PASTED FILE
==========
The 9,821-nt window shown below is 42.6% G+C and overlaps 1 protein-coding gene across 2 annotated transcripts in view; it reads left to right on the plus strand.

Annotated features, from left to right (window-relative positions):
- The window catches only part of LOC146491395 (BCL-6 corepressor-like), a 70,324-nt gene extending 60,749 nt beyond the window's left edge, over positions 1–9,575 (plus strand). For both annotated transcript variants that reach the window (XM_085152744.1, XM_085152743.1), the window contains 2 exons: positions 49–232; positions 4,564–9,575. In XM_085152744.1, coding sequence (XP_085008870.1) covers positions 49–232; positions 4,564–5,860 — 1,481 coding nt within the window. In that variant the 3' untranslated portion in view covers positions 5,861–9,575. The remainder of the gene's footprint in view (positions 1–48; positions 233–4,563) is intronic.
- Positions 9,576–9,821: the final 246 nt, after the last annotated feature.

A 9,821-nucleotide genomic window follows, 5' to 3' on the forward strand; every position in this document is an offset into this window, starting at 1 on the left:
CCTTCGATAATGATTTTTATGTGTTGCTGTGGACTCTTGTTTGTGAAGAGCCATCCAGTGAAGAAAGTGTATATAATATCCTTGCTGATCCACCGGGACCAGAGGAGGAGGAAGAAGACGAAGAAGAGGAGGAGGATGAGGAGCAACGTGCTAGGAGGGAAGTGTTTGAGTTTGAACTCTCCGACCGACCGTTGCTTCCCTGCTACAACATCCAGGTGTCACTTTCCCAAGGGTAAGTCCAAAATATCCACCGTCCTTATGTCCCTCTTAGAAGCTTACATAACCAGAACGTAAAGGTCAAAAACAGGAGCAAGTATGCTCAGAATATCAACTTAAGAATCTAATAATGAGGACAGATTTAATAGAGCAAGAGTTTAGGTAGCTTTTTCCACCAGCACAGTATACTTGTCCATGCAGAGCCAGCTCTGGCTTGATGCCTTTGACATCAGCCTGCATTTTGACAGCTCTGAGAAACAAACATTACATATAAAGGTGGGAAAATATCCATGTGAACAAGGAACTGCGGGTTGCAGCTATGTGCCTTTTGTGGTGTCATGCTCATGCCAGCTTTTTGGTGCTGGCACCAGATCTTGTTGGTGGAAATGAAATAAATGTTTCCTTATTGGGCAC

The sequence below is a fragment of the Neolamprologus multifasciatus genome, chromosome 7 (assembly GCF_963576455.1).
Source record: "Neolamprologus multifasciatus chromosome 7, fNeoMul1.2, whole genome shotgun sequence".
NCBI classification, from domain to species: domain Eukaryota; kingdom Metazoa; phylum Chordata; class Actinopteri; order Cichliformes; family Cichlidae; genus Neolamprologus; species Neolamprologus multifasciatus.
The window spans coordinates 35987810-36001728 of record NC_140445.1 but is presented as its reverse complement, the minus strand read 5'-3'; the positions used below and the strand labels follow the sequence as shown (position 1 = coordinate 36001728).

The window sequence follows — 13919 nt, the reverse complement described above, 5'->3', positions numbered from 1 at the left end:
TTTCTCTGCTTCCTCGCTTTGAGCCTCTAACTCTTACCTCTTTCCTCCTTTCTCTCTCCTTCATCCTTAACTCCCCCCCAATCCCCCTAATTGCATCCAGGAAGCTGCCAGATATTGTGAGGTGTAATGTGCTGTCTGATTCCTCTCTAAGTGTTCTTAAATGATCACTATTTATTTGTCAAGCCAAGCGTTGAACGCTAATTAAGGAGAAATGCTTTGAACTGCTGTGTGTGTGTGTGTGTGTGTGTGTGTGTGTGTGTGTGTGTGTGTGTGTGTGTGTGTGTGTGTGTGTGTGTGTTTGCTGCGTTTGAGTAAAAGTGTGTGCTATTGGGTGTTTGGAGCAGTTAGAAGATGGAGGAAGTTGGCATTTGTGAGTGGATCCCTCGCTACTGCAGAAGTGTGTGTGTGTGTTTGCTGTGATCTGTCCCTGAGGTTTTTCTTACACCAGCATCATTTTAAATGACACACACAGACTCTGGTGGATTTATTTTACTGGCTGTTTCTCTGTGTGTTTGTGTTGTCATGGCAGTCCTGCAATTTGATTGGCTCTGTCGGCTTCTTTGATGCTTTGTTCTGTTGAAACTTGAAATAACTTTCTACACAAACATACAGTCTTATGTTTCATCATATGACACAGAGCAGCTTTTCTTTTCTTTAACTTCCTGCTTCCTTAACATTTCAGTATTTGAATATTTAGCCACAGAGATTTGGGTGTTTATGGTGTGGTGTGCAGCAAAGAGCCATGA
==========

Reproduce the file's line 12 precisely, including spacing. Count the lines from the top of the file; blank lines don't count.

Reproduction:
TTTCTCTGCTTCCTCGCTTTGAGCCTCTAACTCTTACCTCTTTCCTCCTTTCTCTCTCCTTCATCCTTAACTCCCCCCCAATCCCCCTAATTGCATCCAGGAAGCTGCCAGATATTGTGAGGTGTAATGTGCTGTCTGATTCCTCTCTAAGTGTTCTTAAATGATCACTATTTATTTGTCAAGCCAAGCGTTGAACGCTAATTAAGGAGAAATGCTTTGAACTGCTGTGTGTGTGTGTGTGTGTGTGTGTGTGTGTGTGTGTGTGTGTGTGTGTGTGTGTGTGTGTGTGTGTGTGTGTTTGCTGCGTTTGAGTAAAAGTGTGTGCTATTGGGTGTTTGGAGCAGTTAGAAGATGGAGGAAGTTGGCATTTGTGAGTGGATCCCTCGCTACTGCAGAAGTGTGTGTGTGTGTTTGCTGTGATCTGTCCCTGAGGTTTTTCTTACACCAGCATCATTTTAAATGACACACACAGACTCTGGTGGATTTATTTTACTGGCTGTTTCTCTGTGTGTTTGTGTTGTCATGGCAGTCCTGCAATTTGATTGGCTCTGTCGGCTTCTTTGATGCTTTGTTCTGTTGAAACTTGAAATAACTTTCTACACAAACATACAGTCTTATGTTTCATCATATGACACAGAGCAGCTTTTCTTTTCTTTAACTTCCTGCTTCCTTAACATTTCAGTATTTGAATATTTAGCCACAGAGATTTGGGTGTTTATGGTGTGGTGTGCAGCAAAGAGCCATGA